Monsanto’s Roundup weedkiller may be even worse for human health than we thought.
As reported this week in the Guardian, new tests show that when Roundup’s key active ingredient, glyphosate, is combined with other chemicals to create the final product, the herbicide is more toxic to human cells than glyphosate alone.
U.S. Right to Know’s Carey Gillam reported on the first-ever testing, conducted by the U.S. National Toxicology Program (NTP), of glyphosate-based formulations. Previous testing focused exclusively on glyphosate in isolation.
NTP’s acting chief of the National Toxicology Program Laboratory, Mike DeVito, told the Guardian the agency’s work is ongoing but its early findings are clear on one key point. “We see the formulations are much more toxic. The formulations were killing the cells. The glyphosate really didn’t do it."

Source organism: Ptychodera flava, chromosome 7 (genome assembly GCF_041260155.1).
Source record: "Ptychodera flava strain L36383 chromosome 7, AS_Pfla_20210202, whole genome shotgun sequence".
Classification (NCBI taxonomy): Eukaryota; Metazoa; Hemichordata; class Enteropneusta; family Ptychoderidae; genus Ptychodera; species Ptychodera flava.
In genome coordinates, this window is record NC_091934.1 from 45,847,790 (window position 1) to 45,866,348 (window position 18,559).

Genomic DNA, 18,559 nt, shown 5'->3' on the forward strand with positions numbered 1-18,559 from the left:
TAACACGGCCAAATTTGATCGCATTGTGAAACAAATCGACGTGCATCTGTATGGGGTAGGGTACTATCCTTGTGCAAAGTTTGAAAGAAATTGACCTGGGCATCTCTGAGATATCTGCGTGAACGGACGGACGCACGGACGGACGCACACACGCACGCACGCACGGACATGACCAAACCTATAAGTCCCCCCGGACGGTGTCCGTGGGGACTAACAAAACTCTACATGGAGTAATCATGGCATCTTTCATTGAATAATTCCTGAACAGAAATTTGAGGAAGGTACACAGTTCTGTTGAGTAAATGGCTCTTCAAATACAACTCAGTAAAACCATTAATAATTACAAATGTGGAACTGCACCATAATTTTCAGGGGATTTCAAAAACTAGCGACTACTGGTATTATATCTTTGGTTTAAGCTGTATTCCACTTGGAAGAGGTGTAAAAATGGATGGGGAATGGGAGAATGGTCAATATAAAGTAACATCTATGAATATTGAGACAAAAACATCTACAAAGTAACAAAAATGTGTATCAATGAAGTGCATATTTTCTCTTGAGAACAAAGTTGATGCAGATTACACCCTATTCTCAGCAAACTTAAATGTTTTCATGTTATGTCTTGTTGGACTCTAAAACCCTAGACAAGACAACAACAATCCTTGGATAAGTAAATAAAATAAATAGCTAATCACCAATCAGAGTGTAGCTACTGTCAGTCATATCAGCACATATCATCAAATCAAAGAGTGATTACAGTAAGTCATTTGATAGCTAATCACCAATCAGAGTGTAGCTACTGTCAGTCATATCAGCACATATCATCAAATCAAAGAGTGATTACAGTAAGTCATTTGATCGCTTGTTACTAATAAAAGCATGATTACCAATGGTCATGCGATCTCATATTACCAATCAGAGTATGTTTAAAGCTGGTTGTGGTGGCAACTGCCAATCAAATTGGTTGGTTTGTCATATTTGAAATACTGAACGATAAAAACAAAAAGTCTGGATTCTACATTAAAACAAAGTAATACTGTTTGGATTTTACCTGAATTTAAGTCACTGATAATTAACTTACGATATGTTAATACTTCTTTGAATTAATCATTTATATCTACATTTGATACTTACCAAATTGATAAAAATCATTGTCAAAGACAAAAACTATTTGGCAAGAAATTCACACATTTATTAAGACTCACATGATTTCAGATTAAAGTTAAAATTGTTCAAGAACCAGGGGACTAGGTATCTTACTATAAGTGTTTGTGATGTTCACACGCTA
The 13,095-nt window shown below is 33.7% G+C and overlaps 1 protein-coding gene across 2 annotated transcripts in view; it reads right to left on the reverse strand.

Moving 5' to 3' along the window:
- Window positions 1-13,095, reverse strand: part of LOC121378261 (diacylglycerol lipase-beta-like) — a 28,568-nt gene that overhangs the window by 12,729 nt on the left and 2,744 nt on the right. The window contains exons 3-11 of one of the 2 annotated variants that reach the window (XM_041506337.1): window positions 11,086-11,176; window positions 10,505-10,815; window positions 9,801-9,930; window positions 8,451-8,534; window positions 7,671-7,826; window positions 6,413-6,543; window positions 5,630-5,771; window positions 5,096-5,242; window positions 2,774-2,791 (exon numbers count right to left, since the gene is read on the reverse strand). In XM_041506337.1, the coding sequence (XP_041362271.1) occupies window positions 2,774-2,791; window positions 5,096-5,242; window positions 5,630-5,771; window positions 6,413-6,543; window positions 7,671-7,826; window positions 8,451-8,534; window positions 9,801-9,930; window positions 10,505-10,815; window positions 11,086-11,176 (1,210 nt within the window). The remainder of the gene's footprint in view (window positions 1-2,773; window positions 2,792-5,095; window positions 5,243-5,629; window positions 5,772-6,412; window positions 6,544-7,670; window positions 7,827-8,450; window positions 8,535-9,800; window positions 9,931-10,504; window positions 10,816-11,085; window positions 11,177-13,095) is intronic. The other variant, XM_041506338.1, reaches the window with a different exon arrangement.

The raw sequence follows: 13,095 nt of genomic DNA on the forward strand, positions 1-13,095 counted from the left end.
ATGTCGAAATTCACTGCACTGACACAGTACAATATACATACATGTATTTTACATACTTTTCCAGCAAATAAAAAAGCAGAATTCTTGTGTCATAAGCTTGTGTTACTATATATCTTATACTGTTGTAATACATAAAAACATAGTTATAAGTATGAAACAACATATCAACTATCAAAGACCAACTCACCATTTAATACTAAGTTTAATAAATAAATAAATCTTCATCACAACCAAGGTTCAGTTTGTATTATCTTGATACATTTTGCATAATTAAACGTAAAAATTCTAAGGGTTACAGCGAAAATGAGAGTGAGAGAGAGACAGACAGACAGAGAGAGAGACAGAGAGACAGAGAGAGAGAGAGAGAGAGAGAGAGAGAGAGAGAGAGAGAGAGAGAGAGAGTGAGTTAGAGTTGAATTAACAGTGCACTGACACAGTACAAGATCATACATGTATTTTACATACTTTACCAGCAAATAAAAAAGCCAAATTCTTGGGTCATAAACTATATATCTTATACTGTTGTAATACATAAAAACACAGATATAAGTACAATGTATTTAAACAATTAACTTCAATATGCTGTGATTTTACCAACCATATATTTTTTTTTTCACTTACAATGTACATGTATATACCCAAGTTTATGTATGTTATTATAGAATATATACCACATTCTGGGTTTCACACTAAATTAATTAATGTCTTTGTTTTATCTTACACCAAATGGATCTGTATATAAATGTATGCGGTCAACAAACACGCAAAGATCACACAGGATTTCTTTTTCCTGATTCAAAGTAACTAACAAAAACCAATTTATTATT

That’s bad for farmers who spray Roundup, for people who eat Roundup-contaminated food, and for the millions of us who are exposed to Roundup because it runs off into our waterways or is sprayed on parks, playgrounds and neighborhood lawns. According to the U.S. Environmental Protection Agency's (EPA) latest figures, $9 billion worth of glyphosate-based herbicides were sold in the U.S. in 2012.
Monsanto continues to claim that its product is safe, including the formulation it sells direct to consumers for their lawns and gardens. Beyond Pesticides (BP) and the Organic Consumers Association (OCA) sued Monsanto for misleading consumers about the safety of its flagship herbicide. Monsanto tried to get the lawsuit dismissed, but a federal judge recently ruled in favor of BP and OCA.